One of the jobs I think I’m very good at is not messing up online. A friend referred to my Twitter presence as controlled chaos - it may seem like I’m just going out there and posting whatever (I am), but there is a layer of control to it where I know exactly what lines not to cross, what not to post, what not to retweet, and so on.
I used to be quite guarded with what I posted, in particular due to one time where my boss got mad at me for having a cordial yet direct conversation with a Harmonix employee about Rock Band’s DLC (seriously). I kept it relatively simple on Twitter for a while (until I left that job), then let my freak flag fly when I realized that reporters actually follow and talk to regular human beings versus weird PR automatons. They like it! They like real people, and they like to talk to real people about real things. As long as you’re not endlessly gross, most don’t mind.
I briefly pulled things back in 2018 when the following tweet lost me a seat at the table with a potential big client - ironically one that refers to “zero friction, omnichannel communication” - because the head of marketing read it and was offended. I will tell you how much the amount was a month I didn’t get in private. It was enough that I am still mad.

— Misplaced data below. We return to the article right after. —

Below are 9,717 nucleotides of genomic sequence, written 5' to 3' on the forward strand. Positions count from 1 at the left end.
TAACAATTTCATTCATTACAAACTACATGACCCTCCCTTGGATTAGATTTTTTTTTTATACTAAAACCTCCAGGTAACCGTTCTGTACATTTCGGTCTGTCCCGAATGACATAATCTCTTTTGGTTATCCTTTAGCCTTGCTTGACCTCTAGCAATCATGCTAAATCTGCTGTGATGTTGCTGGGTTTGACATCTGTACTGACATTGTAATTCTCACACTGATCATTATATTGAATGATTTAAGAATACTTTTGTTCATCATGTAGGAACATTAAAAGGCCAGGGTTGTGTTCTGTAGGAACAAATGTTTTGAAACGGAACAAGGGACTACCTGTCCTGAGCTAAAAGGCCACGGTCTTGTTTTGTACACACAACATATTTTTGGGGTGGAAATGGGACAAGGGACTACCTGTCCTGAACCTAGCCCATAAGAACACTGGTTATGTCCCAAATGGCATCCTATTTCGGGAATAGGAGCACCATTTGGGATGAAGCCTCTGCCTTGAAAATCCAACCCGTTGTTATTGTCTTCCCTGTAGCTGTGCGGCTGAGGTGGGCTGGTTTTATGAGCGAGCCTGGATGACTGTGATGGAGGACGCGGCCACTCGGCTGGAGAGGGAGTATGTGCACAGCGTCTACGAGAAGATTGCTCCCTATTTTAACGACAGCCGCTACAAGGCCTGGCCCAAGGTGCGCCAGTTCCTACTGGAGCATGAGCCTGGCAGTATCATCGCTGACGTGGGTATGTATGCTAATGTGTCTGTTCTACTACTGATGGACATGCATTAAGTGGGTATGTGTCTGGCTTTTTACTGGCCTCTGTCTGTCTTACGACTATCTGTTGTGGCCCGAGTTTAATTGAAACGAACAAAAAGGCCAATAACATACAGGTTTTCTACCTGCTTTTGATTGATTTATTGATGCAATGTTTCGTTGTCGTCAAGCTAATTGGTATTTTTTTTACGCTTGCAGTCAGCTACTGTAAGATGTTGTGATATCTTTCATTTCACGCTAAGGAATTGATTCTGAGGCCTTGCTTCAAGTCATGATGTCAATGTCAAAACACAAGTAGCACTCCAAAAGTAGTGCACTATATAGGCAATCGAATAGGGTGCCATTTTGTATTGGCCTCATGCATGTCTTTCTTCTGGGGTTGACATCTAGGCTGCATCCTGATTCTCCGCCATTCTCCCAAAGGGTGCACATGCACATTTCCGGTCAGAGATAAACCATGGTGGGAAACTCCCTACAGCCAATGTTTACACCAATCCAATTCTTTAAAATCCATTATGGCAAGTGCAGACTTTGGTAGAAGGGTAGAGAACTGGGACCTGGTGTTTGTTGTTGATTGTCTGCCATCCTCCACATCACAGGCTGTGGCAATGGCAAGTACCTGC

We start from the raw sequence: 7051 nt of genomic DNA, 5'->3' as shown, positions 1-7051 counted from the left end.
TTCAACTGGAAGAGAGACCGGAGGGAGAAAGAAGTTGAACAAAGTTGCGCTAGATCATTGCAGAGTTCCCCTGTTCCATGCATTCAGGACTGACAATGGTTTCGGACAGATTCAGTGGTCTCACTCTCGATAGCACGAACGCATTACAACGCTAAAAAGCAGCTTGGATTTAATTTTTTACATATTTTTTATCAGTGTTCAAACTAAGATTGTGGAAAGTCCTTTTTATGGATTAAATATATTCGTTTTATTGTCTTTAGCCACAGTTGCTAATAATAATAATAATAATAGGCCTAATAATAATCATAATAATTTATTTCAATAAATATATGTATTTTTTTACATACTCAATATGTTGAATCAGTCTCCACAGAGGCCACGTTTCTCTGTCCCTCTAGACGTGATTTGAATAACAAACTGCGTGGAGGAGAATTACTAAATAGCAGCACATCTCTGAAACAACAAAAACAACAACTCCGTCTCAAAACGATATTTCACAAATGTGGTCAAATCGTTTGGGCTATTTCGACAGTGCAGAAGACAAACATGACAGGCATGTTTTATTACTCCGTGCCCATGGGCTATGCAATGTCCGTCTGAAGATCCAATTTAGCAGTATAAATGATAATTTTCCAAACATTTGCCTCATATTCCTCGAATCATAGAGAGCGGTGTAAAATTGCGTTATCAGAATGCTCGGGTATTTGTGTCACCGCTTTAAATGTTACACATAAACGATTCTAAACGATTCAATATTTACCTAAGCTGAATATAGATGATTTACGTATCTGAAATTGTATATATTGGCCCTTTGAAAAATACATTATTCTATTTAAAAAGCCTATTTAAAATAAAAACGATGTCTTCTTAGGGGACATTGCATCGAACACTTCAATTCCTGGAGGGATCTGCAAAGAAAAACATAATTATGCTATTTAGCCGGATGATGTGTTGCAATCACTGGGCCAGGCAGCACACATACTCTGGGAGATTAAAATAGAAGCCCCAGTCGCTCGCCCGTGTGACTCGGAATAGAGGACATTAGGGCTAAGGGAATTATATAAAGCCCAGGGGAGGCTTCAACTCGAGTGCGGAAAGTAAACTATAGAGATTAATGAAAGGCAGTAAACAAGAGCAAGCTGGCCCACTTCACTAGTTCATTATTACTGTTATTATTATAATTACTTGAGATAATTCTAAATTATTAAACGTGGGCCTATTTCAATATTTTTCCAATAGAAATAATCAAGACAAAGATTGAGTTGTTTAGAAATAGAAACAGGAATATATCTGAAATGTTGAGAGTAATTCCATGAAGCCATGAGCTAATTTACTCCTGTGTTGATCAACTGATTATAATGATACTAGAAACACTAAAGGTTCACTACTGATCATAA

There was definitely a level of embarrassment to go with it - the feeling that you are stupid, and you have said a stupid thing that cost you money - but also the general feeling that any client that would not hire you because of a single, inoffensive tweet is probably one that is not worth working with.
Nevertheless, I kept the F-word from my tweets for a while, and then realized it really didn’t matter at all, because someone who’s going through your tweets is likely looking for a confirmation to not work with you versus a reason to get to know you.
I have led with the negative rather than the positive - I have also met large amounts of reporters and got and kept clients as a result of being on Twitter, because ultimately Twitter can be a great place to post, and ultimately people want to hire real people that have followings and conversations and connections, the latter of which Twitter is great at. It’s a quick and easy way to connect with someone and is more likely to create a real conversation.
So, how should you post on Twitter?
Be Yourself (To An Extent)